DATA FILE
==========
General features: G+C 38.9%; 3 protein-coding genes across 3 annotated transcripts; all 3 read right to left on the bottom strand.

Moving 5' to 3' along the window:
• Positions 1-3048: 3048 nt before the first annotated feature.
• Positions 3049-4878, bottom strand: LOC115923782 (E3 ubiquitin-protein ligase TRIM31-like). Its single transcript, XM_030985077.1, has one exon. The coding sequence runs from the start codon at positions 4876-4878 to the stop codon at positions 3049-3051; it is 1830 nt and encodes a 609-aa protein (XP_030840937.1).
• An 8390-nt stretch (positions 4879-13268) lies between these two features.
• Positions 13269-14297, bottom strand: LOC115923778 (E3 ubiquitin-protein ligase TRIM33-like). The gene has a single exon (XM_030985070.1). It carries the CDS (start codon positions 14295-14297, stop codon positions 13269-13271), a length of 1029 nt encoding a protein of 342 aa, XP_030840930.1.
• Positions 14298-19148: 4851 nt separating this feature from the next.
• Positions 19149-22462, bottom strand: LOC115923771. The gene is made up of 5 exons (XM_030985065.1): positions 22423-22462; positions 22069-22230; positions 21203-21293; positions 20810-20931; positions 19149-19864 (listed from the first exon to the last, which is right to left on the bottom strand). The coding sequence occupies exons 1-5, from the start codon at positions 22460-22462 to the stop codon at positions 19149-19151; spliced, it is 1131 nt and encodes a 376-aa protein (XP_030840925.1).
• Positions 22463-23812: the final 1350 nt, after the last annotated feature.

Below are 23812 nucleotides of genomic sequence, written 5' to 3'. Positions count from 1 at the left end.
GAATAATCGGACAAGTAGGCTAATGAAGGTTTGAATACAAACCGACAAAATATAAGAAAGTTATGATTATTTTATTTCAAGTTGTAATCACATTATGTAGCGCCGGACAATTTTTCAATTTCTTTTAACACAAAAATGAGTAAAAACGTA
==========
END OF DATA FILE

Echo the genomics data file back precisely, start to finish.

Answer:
General features: G+C 38.9%; 3 protein-coding genes across 3 annotated transcripts; all 3 read right to left on the bottom strand.

Moving 5' to 3' along the window:
• Positions 1-3048: 3048 nt before the first annotated feature.
• Positions 3049-4878, bottom strand: LOC115923782 (E3 ubiquitin-protein ligase TRIM31-like). Its single transcript, XM_030985077.1, has one exon. The coding sequence runs from the start codon at positions 4876-4878 to the stop codon at positions 3049-3051; it is 1830 nt and encodes a 609-aa protein (XP_030840937.1).
• An 8390-nt stretch (positions 4879-13268) lies between these two features.
• Positions 13269-14297, bottom strand: LOC115923778 (E3 ubiquitin-protein ligase TRIM33-like). The gene has a single exon (XM_030985070.1). It carries the CDS (start codon positions 14295-14297, stop codon positions 13269-13271), a length of 1029 nt encoding a protein of 342 aa, XP_030840930.1.
• Positions 14298-19148: 4851 nt separating this feature from the next.
• Positions 19149-22462, bottom strand: LOC115923771. The gene is made up of 5 exons (XM_030985065.1): positions 22423-22462; positions 22069-22230; positions 21203-21293; positions 20810-20931; positions 19149-19864 (listed from the first exon to the last, which is right to left on the bottom strand). The coding sequence occupies exons 1-5, from the start codon at positions 22460-22462 to the stop codon at positions 19149-19151; spliced, it is 1131 nt and encodes a 376-aa protein (XP_030840925.1).
• Positions 22463-23812: the final 1350 nt, after the last annotated feature.

Below are 23812 nucleotides of genomic sequence, written 5' to 3'. Positions count from 1 at the left end.
GAATAATCGGACAAGTAGGCTAATGAAGGTTTGAATACAAACCGACAAAATATAAGAAAGTTATGATTATTTTATTTCAAGTTGTAATCACATTATGTAGCGCCGGACAATTTTTCAATTTCTTTTAACACAAAAATGAGTAAAAACGTA